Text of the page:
Here's the question you clicked on:
Esmy
while i type it down Add in the indicated base.
do you go to James Madison High School
What base does it want you to add in?
I'm not sure thats how it says :/
I was just wondering i go to James Madison and I had this question on one of my exams but I could not figure out how to do it
yeah this is hard :/ but I think I got the answer. I'm just checking if I'm correct or not ...
but i think it was to base 10 if that helps
There isn't enough information here. What base? You need to explain. Did you mean this?\[44_5+11_5\]If so, the correct answer is...\[100_5\]
this are the answerss 1315 B. 1225 C. 1105 D. 2315
All the fives are tiny under fives they seem big here, but I think its A. 131\[_{5}\]
Oops, it's C.\[44_5+11_5=110_5\]
can you explain how to do it for us since I am having a hard time with it to
\[44_5+11_5\]\[=(4 \times 5+4\times 5^0) + (1 \times 5^1 + 1\times 5^0)\]\[=30_{10}\]\[=1\times 5^2 + 1\times 5^1 + 0\times 5^0\]\[=110_5\]
Or you can do it in this way: When every time you see 5, you write it as 0, and add one to the next digit, like what you do for 11+9 in base 10. |dw:1348277837985:dw|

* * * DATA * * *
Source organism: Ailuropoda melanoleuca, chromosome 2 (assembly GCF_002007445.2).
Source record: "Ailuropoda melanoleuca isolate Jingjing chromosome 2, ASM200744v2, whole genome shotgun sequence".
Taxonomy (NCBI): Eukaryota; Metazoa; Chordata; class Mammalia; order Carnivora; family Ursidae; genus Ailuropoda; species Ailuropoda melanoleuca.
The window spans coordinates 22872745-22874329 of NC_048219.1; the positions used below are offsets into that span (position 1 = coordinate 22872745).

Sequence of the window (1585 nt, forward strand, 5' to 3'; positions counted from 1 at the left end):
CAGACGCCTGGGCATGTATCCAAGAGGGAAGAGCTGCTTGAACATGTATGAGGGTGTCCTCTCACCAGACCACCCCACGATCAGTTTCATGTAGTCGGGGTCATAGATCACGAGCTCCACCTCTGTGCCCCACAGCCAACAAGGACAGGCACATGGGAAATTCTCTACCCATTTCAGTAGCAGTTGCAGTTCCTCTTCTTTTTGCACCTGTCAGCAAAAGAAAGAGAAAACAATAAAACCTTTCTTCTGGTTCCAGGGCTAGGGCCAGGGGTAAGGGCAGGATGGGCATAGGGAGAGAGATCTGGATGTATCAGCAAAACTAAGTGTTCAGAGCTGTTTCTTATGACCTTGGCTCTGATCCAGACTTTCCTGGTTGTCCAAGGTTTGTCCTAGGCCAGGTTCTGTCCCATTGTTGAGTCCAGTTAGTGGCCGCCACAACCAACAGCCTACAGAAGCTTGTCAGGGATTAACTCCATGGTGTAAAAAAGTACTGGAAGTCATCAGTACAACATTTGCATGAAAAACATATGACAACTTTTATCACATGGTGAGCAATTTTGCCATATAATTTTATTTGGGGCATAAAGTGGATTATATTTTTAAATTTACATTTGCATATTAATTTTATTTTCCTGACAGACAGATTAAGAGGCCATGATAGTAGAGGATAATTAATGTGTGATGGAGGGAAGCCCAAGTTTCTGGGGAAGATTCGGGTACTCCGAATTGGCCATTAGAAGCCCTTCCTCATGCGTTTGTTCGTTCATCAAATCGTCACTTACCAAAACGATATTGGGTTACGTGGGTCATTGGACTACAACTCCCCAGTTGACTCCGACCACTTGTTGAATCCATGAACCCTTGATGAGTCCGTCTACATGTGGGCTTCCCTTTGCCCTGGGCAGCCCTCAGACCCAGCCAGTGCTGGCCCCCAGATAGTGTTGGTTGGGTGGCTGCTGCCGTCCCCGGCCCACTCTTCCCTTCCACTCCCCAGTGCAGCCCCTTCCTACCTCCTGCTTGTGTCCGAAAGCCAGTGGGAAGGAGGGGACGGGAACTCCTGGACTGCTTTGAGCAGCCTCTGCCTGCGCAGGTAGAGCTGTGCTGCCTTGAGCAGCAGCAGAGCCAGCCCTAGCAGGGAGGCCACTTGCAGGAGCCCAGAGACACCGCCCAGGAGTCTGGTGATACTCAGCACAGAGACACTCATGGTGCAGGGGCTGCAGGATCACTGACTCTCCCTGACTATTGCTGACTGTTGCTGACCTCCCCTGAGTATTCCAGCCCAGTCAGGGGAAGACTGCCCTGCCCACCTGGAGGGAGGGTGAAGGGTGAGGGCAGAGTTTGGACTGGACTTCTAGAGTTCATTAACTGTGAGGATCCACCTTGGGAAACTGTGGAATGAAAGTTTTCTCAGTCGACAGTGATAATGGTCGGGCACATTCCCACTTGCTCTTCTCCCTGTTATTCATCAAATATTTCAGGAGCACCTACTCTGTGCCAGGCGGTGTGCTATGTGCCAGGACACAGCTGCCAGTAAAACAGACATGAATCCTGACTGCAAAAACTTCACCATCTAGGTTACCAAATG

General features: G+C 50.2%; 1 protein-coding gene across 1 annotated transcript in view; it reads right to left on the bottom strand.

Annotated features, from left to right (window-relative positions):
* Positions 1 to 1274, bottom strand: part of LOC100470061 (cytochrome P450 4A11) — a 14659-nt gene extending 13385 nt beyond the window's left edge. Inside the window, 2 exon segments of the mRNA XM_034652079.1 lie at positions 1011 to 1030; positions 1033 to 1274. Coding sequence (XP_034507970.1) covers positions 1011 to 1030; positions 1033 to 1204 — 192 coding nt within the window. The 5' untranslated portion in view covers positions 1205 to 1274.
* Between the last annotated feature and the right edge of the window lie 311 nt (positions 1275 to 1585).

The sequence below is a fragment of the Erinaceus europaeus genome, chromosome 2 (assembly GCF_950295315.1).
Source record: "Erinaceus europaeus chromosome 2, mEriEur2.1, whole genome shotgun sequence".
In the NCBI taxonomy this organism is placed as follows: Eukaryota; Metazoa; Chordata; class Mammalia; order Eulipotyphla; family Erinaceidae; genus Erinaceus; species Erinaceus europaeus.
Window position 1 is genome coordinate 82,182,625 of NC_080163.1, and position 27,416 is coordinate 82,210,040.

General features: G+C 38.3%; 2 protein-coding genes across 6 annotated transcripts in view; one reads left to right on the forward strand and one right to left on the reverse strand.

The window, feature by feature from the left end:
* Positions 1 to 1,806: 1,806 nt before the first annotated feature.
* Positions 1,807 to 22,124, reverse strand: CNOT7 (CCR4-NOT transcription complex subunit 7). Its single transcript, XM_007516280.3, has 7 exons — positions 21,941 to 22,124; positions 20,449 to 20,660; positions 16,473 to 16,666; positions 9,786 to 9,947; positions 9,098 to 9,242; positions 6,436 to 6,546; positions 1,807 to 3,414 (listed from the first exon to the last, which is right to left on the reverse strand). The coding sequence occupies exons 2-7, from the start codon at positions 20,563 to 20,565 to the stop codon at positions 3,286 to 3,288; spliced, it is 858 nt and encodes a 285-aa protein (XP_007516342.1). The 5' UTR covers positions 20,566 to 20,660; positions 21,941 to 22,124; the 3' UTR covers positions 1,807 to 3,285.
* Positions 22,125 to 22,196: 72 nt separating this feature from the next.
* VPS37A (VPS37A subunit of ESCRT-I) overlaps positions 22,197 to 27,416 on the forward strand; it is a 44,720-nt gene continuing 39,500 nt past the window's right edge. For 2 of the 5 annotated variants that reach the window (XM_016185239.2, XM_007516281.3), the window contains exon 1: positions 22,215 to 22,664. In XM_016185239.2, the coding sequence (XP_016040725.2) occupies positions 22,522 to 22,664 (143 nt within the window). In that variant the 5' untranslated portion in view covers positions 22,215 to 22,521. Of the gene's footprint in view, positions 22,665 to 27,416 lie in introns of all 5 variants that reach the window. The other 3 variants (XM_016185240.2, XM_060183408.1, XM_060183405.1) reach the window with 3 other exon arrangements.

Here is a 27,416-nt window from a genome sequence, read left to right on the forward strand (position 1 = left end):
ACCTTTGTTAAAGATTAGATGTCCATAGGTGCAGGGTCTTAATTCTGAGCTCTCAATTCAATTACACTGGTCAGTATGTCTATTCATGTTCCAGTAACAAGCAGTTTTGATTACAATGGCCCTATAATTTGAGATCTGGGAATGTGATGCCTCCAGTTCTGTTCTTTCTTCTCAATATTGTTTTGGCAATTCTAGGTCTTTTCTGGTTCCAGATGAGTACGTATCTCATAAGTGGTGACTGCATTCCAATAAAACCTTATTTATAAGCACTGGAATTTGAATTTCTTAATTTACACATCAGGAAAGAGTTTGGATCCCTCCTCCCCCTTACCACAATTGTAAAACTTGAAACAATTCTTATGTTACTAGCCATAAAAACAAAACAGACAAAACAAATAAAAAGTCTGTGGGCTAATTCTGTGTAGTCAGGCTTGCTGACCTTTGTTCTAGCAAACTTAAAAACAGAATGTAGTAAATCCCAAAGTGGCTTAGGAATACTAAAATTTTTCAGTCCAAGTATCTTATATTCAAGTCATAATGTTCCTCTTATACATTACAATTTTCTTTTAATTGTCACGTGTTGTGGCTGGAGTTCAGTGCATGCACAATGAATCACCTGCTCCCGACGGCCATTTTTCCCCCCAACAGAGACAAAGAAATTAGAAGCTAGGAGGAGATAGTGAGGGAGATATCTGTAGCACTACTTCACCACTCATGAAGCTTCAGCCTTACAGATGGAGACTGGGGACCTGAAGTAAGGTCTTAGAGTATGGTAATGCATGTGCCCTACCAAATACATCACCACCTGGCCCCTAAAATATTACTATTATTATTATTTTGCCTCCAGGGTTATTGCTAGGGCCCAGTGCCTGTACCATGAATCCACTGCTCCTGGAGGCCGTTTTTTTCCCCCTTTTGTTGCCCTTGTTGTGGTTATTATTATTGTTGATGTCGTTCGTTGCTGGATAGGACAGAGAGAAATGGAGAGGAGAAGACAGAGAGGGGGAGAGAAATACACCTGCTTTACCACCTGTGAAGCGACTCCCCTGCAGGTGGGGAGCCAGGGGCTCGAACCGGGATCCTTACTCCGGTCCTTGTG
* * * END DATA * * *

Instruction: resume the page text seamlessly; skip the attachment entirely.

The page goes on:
The subscript here indicates the base, also known as the radix. Typically, we deal with radix ten, or decimal, tied to an Arabic numeral system -- which is why we have ten digits. This developed because humans have ten fingers (or, as they're called in anatomy, digits ;-), so it was natural to base around.\[0, 1, 2, 3, 4, 5, 6, 7, 8, 9\]Past civilizations have used other choices for their radix and numeral system; in ancient Babylon, the sexagecimal system, which uses radix sixty, was used, with numerals for each. This is why we often speak of multiples of three and six, in things like sixty seconds per minute, sixty minute per hour, sixty arcseconds per arcminute, sixty arcminutes per degree, three-hundred-sixty degrees per circle... the list goes on and on. Anyways, the key here is that different bases use different numerals. For convenience, we reuse our Arabic numeral system for bases that are less than ten. This is why binary, which is often talked about when speaking of electronics and computers, which uses radix two, employs 0, 1 as its numerals -- they are the possible values of an individual bit, or binary digit. Since binary is not easy to deal with, often people use hexadecimal, using radix sixteen, to represent values. They make use of the first six letters of the alphabet to supplement the ten we use, coming up with 0 to 9, followed by A to F. Below are examples of how to interpret numbers in different bases.\[173_{10}=1\times10^2+7\times10^1+3\times10^0=100+70+3=173\\FE_{16}=15\times16^1+14\times16^0=15=240+14=254\\1011_2=1\times2^3+0\times2^2+1\times2^1+1\times2^0=8+2+1=11\]Note that the term base might remind you of exponentiation and logarithms. That is, it's what is being taken the power of -- just like what is being done here. Now, the actual relevant stuff is easy. Adding in foreign bases is just like you'd normally add, only you have to keep in mind that there is a different number of numerals, so explicit care must be taken to make sure you properly carry.\[44_5+11_5\]The first thing we do is add the last digits of both.\[\ \ \ 1+4=5\\\text{however we are in base 5, so...}\\\ \ \ 1_5+4_5=10_5\\\text{which means we need to carry.}\]Now, lets try to add the next digit, making sure to remember the digit carried over.\[10_5+10_5+40_5=110_5\]Again, we have a digit to carry over, so our result is ultimately...\[100_5+10_5+0_5=110_5\]Now, to check, let's rewrite them all in decimal and add quickly.\[44_5=4\times5^1+4\times5^0=24\\11_5=1\times5^1+1\times5^0=6\\44_5+11_5=24+6=30\]\[110_5=1\times5^2+1\times5^1+0\times5^0=25+5+0=30\]So, it all checks out :-)